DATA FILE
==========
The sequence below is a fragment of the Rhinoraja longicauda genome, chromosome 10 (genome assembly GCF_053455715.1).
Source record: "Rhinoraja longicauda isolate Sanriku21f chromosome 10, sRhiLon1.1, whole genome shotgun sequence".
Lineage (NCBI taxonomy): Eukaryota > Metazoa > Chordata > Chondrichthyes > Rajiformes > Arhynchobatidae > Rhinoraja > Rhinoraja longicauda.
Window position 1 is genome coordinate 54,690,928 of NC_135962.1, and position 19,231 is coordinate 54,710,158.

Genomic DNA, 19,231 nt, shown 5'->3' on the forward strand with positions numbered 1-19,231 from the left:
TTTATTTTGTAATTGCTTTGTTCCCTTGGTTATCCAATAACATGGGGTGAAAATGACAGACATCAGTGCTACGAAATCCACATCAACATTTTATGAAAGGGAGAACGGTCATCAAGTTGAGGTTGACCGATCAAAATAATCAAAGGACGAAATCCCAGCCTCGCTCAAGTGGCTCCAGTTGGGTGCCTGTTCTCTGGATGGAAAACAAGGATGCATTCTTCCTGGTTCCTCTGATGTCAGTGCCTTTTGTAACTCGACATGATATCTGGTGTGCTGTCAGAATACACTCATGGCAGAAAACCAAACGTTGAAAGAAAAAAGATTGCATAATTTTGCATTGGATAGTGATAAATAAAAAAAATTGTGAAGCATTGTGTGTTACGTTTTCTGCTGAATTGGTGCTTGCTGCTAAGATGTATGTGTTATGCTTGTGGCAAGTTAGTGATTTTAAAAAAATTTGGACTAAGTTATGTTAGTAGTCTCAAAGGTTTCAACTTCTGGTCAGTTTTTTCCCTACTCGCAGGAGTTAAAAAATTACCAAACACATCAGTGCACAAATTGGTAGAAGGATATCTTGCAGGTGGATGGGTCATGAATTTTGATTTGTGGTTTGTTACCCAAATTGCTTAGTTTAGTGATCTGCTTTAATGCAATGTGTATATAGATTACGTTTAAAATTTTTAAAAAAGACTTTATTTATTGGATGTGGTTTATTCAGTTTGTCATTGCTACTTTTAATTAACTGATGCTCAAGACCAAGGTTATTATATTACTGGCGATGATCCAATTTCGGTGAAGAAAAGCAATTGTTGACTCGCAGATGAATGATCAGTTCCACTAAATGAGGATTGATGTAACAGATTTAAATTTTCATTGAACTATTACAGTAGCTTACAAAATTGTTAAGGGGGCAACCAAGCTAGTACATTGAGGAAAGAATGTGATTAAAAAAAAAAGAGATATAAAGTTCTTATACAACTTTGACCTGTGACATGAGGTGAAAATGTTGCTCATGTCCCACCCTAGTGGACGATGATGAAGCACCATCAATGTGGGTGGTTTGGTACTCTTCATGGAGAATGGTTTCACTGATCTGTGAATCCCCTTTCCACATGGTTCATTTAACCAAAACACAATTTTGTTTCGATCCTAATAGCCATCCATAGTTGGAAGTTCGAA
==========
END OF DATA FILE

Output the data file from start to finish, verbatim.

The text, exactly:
The sequence below is a fragment of the Rhinoraja longicauda genome, chromosome 10 (genome assembly GCF_053455715.1).
Source record: "Rhinoraja longicauda isolate Sanriku21f chromosome 10, sRhiLon1.1, whole genome shotgun sequence".
Lineage (NCBI taxonomy): Eukaryota > Metazoa > Chordata > Chondrichthyes > Rajiformes > Arhynchobatidae > Rhinoraja > Rhinoraja longicauda.
Window position 1 is genome coordinate 54,690,928 of NC_135962.1, and position 19,231 is coordinate 54,710,158.

Genomic DNA, 19,231 nt, shown 5'->3' on the forward strand with positions numbered 1-19,231 from the left:
TTTATTTTGTAATTGCTTTGTTCCCTTGGTTATCCAATAACATGGGGTGAAAATGACAGACATCAGTGCTACGAAATCCACATCAACATTTTATGAAAGGGAGAACGGTCATCAAGTTGAGGTTGACCGATCAAAATAATCAAAGGACGAAATCCCAGCCTCGCTCAAGTGGCTCCAGTTGGGTGCCTGTTCTCTGGATGGAAAACAAGGATGCATTCTTCCTGGTTCCTCTGATGTCAGTGCCTTTTGTAACTCGACATGATATCTGGTGTGCTGTCAGAATACACTCATGGCAGAAAACCAAACGTTGAAAGAAAAAAGATTGCATAATTTTGCATTGGATAGTGATAAATAAAAAAAATTGTGAAGCATTGTGTGTTACGTTTTCTGCTGAATTGGTGCTTGCTGCTAAGATGTATGTGTTATGCTTGTGGCAAGTTAGTGATTTTAAAAAAATTTGGACTAAGTTATGTTAGTAGTCTCAAAGGTTTCAACTTCTGGTCAGTTTTTTCCCTACTCGCAGGAGTTAAAAAATTACCAAACACATCAGTGCACAAATTGGTAGAAGGATATCTTGCAGGTGGATGGGTCATGAATTTTGATTTGTGGTTTGTTACCCAAATTGCTTAGTTTAGTGATCTGCTTTAATGCAATGTGTATATAGATTACGTTTAAAATTTTTAAAAAAGACTTTATTTATTGGATGTGGTTTATTCAGTTTGTCATTGCTACTTTTAATTAACTGATGCTCAAGACCAAGGTTATTATATTACTGGCGATGATCCAATTTCGGTGAAGAAAAGCAATTGTTGACTCGCAGATGAATGATCAGTTCCACTAAATGAGGATTGATGTAACAGATTTAAATTTTCATTGAACTATTACAGTAGCTTACAAAATTGTTAAGGGGGCAACCAAGCTAGTACATTGAGGAAAGAATGTGATTAAAAAAAAAAGAGATATAAAGTTCTTATACAACTTTGACCTGTGACATGAGGTGAAAATGTTGCTCATGTCCCACCCTAGTGGACGATGATGAAGCACCATCAATGTGGGTGGTTTGGTACTCTTCATGGAGAATGGTTTCACTGATCTGTGAATCCCCTTTCCACATGGTTCATTTAACCAAAACACAATTTTGTTTCGATCCTAATAGCCATCCATAGTTGGAAGTTCGAA